Two pronounced capabilities continue to show up in the most successful entrepreneurs and organizational leaders I encounter:
the ability to adapt in the moment to whatever emerges
the capacity to bounce back or have resiliency when things don’t go according to plan
This two-part blog series explores these essential skills and offers key practices to enhance your ability to adapt and be resilient.
Part One: The model for change and goal achievement
To effectively read the model above, think about 5 questions in the order shown here:
What is the ideal future that you would choose to create? The answer goes in the place where “emerging future” is shown. Think of this as a 10 on a scale from 1 to 10.
What is the status quo that you have been attempting to move away from with the strategic plans you have been making and the goals you have been setting? The answer goes in the place where “status quo” is shown. Think of this as a 1 on a scale from 1 to 10.
Where are you today on the scale from 1 to 10? The answer goes in the place where “present state” is shown. Pick a number to determine your current situation with respect to the ideal future you are choosing to achieve. Then consider why chose a number as high as you did, and not lower? In that consideration you can recognize the resources you currently have in place and the progress you’ve made so far.
What is an immediate, next step outcome you could achieve to move yourself up the scale? The answer goes in the place where “desired outcome” is shown. For example, if you place yourself at a 4 on the scale from 1 to 10, what would a 5 look like? That is the next desired outcome on the way to your ideal future.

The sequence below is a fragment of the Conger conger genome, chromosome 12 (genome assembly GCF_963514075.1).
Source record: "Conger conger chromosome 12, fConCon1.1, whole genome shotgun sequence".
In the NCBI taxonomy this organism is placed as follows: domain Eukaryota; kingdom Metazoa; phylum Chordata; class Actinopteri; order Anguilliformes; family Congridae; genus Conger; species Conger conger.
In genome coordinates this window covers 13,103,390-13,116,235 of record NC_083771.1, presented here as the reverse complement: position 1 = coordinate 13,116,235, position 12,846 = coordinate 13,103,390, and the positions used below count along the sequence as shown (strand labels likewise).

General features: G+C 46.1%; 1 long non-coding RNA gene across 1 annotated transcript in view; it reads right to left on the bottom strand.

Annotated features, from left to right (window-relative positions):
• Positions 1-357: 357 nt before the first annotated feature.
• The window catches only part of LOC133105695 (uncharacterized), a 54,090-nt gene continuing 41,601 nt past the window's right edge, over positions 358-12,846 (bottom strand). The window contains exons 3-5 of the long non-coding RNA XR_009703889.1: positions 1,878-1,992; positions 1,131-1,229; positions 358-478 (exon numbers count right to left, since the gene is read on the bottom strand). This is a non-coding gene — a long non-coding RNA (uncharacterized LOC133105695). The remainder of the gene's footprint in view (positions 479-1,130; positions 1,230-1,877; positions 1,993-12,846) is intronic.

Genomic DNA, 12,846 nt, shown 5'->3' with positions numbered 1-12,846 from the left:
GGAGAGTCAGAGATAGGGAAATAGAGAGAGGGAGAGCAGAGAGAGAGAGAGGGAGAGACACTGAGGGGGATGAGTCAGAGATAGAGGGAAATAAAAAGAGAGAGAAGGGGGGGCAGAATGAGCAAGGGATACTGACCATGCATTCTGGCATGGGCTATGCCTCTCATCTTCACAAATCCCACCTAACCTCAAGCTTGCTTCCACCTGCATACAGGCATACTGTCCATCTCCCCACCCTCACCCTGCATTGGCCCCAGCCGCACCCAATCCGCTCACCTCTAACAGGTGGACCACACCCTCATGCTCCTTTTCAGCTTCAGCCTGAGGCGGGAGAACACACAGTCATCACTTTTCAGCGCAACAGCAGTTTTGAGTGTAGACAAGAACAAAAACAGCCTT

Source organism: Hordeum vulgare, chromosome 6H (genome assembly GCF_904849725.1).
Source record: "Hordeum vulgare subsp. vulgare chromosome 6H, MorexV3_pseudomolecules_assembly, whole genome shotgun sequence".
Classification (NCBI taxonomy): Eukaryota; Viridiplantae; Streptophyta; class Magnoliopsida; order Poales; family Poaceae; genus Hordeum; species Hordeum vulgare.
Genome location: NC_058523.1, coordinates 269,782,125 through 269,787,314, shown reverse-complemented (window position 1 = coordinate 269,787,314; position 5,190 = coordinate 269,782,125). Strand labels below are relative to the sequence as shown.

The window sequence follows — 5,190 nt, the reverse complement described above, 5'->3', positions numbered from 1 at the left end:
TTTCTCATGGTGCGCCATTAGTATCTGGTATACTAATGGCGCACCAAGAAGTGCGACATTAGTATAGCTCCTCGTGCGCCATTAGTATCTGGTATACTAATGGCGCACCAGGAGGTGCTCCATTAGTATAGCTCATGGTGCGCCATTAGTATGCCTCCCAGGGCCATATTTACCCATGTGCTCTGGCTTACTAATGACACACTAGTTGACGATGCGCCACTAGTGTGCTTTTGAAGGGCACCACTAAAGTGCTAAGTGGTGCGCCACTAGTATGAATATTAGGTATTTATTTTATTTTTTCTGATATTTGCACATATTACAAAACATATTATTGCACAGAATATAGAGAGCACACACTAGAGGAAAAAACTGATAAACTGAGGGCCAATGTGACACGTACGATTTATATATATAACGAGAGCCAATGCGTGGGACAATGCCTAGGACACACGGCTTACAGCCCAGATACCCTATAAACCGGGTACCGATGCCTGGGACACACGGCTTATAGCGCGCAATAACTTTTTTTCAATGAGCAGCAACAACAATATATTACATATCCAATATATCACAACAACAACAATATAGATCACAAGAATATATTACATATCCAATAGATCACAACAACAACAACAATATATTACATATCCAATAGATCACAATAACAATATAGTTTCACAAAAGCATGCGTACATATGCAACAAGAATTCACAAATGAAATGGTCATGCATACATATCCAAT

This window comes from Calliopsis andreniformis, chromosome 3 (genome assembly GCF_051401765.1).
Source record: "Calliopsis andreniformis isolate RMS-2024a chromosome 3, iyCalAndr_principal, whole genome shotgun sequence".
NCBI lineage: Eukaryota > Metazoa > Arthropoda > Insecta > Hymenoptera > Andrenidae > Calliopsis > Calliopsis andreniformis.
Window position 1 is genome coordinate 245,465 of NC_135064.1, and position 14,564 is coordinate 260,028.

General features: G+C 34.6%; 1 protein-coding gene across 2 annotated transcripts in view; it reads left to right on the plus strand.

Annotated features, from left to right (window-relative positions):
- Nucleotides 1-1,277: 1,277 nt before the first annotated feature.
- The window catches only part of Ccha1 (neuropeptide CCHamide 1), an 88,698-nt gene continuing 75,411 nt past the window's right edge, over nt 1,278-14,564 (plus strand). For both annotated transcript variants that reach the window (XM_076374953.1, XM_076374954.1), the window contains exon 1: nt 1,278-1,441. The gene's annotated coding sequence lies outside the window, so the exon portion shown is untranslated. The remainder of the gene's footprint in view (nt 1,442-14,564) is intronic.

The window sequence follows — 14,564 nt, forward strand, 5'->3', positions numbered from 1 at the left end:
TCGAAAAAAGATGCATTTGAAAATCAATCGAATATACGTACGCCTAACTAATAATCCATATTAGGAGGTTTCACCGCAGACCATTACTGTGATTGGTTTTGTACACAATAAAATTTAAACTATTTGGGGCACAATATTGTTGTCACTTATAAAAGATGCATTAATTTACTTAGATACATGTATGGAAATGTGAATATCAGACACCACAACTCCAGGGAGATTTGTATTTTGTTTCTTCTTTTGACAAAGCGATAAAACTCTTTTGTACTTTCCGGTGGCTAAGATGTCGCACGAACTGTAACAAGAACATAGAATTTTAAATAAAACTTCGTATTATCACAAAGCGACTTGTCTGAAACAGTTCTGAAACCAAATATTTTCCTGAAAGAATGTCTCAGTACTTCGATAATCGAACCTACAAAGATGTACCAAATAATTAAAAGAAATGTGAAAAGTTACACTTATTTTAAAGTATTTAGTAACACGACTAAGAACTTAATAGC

What is it you can do to move yourself one step up the scale? The answer goes in the place where “adaptive leadership” is shown. Think about what you must do to adapt to the current situation of your business. Imagine a small step you can take—or an even smaller step—that will lead in the direction of your ideal future. In the example of moving from a 4 to a 5 on the scale, imagine the actions you and/or your team would need to take.
The capability to consistently adapt and change means that you have an appreciation for the progress you’ve made and a mild dissatisfaction of the present state you are in. This is neither a time to rest on your accomplishments, nor to lament how far you have yet to go. Now is the time to leverage your current resources and momentum. An object already in motion is easier to keep moving, so keep on keeping on. Persistently endeavoring to reach for the next small foothold or handhold on the future will help you stay on task more easily.
No matter what challenge you may be facing today, it is always possible to think of a small next step you can take. It may take a moment of reflection and a willingness to try out a creative idea. Answering the questions above will guide your reflective thinking and your creative breakthroughs.
If adaptive work sounds like “keeping your nose to the grindstone,” that is not entirely true. That’s where part two of this blog post comes in handy—the capacity for resilience.